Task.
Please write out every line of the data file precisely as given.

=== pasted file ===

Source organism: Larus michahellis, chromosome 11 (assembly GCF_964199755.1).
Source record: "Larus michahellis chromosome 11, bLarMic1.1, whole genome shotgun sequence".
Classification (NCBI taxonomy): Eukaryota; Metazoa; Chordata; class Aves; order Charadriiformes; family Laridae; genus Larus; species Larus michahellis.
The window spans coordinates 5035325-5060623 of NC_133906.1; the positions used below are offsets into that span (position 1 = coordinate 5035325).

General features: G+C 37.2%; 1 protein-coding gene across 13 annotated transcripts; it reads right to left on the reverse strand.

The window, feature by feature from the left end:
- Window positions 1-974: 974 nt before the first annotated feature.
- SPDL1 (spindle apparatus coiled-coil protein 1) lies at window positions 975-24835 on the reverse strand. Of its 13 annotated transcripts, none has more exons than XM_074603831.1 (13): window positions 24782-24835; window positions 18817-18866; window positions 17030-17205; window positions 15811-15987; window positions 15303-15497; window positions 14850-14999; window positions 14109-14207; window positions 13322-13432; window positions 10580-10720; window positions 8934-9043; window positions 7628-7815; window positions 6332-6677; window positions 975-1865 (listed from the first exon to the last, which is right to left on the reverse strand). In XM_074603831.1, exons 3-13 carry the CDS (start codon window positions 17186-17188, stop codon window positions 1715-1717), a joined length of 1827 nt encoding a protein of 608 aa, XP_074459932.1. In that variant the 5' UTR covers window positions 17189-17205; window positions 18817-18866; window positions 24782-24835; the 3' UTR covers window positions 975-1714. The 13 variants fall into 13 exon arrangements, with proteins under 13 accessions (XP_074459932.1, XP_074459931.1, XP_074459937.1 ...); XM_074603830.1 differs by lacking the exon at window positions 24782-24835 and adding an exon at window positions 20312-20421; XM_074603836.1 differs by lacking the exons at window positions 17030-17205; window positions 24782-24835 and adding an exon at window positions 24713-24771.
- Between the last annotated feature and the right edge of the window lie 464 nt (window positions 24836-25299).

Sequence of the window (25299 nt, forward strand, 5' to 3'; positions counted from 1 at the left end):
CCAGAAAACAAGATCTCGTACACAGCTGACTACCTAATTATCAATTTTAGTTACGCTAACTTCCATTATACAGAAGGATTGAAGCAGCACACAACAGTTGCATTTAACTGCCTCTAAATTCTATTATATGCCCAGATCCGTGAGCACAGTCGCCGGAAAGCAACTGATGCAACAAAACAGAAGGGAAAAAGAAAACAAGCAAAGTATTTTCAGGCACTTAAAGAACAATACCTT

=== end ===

Source organism: Larus michahellis, chromosome 11 (assembly GCF_964199755.1).
Source record: "Larus michahellis chromosome 11, bLarMic1.1, whole genome shotgun sequence".
Classification (NCBI taxonomy): Eukaryota; Metazoa; Chordata; class Aves; order Charadriiformes; family Laridae; genus Larus; species Larus michahellis.
The window spans coordinates 5035325-5060623 of NC_133906.1; the positions used below are offsets into that span (position 1 = coordinate 5035325).

General features: G+C 37.2%; 1 protein-coding gene across 13 annotated transcripts; it reads right to left on the reverse strand.

The window, feature by feature from the left end:
- Window positions 1-974: 974 nt before the first annotated feature.
- SPDL1 (spindle apparatus coiled-coil protein 1) lies at window positions 975-24835 on the reverse strand. Of its 13 annotated transcripts, none has more exons than XM_074603831.1 (13): window positions 24782-24835; window positions 18817-18866; window positions 17030-17205; window positions 15811-15987; window positions 15303-15497; window positions 14850-14999; window positions 14109-14207; window positions 13322-13432; window positions 10580-10720; window positions 8934-9043; window positions 7628-7815; window positions 6332-6677; window positions 975-1865 (listed from the first exon to the last, which is right to left on the reverse strand). In XM_074603831.1, exons 3-13 carry the CDS (start codon window positions 17186-17188, stop codon window positions 1715-1717), a joined length of 1827 nt encoding a protein of 608 aa, XP_074459932.1. In that variant the 5' UTR covers window positions 17189-17205; window positions 18817-18866; window positions 24782-24835; the 3' UTR covers window positions 975-1714. The 13 variants fall into 13 exon arrangements, with proteins under 13 accessions (XP_074459932.1, XP_074459931.1, XP_074459937.1 ...); XM_074603830.1 differs by lacking the exon at window positions 24782-24835 and adding an exon at window positions 20312-20421; XM_074603836.1 differs by lacking the exons at window positions 17030-17205; window positions 24782-24835 and adding an exon at window positions 24713-24771.
- Between the last annotated feature and the right edge of the window lie 464 nt (window positions 24836-25299).

Sequence of the window (25299 nt, forward strand, 5' to 3'; positions counted from 1 at the left end):
CCAGAAAACAAGATCTCGTACACAGCTGACTACCTAATTATCAATTTTAGTTACGCTAACTTCCATTATACAGAAGGATTGAAGCAGCACACAACAGTTGCATTTAACTGCCTCTAAATTCTATTATATGCCCAGATCCGTGAGCACAGTCGCCGGAAAGCAACTGATGCAACAAAACAGAAGGGAAAAAGAAAACAAGCAAAGTATTTTCAGGCACTTAAAGAACAATACCTT